Not only do different writers have different ways of writing, I don't even use the same method with every book. I've outlined in detail, made vague outlines, outlined a chapter then wrote the chapter then onto the next one, I've written the ending first, I've written particular scenes then filled in the rest, I've written whole books without any outlining, and I've written a synopsis first, then when the book was finished tossed the synopsis because it bore little resemblance to the book I actually wrote. To me different characters, different genres, and different stories each seem to invite me to write their stories a particular way. Perhaps I'm just disorganized, but I think that once a writer knows the basic elements that make a story, it doesn't really matter how the writer goes about creating the story or in what order the different elements are added to the mix. It's sort of like vacuuming the house; it doesn't matter which room we start with; it only matters that we get it all done. Some people are more comfortable following a set pattern and some are quickly bored with doing things the same way each time.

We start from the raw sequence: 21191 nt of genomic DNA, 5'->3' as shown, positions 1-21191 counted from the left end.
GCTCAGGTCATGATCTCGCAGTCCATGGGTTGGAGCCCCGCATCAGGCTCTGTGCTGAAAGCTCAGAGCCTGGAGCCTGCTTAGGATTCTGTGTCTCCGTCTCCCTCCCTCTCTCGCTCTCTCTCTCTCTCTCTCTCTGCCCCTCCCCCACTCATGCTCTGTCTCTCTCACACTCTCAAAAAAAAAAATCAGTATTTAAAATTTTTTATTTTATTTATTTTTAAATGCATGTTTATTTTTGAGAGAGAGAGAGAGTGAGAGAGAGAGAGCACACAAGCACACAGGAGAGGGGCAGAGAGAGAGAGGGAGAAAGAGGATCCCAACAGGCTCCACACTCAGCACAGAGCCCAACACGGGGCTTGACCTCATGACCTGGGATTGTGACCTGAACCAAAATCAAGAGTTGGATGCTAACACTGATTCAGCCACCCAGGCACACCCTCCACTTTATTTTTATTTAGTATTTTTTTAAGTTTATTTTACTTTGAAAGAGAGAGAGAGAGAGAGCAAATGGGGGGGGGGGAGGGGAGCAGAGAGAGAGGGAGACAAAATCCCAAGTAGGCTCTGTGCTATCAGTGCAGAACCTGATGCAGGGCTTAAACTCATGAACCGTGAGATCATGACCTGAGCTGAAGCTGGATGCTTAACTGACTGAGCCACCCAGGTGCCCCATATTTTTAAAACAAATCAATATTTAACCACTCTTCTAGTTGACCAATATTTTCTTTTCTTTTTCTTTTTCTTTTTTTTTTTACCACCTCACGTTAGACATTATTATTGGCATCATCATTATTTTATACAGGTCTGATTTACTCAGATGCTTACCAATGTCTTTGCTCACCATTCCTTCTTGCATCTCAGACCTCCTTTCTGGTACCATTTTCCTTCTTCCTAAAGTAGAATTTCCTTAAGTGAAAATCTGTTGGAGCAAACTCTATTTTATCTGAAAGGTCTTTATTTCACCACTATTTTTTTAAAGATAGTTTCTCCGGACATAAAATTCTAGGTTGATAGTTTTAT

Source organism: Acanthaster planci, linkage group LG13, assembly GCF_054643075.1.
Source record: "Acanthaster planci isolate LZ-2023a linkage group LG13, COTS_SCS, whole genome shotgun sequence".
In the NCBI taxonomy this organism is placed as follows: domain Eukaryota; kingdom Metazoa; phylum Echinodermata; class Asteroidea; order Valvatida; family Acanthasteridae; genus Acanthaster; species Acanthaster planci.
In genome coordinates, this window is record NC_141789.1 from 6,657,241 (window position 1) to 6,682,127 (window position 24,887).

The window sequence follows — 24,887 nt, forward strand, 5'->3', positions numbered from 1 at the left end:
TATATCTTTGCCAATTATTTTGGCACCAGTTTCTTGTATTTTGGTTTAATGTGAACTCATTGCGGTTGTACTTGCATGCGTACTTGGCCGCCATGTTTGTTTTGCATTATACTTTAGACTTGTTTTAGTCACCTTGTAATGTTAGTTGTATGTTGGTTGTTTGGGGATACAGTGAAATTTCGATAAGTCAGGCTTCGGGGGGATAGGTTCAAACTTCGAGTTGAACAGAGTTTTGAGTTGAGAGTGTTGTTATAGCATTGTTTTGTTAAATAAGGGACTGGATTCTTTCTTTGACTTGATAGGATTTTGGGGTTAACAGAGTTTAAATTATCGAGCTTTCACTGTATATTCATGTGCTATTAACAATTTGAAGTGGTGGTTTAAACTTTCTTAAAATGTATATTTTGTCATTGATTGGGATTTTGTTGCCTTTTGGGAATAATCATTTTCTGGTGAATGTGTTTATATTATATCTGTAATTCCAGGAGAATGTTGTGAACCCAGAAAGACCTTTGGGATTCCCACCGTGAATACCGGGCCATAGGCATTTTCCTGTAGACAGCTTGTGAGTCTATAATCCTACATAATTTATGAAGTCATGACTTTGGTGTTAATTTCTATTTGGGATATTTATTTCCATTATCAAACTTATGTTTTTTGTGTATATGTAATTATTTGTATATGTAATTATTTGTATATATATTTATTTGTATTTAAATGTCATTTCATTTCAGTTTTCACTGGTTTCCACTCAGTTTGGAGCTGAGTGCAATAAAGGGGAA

At 4/20/2008 8:23 PM, Blogger Crystal Liechty said...

I've written scenes that came to me first but I never end up using them. I definitely work best going from start to finish. Boring, I know, but there it is.

At 4/20/2008 10:30 PM, Blogger Annette Lyon said...

You've got a couple of different things here--I'm like Stephanie in that I don't create really detailed outlines, but like you, if something major changes along the way, I have to go back and fix it--I can't leave a mess behind me to clean up later.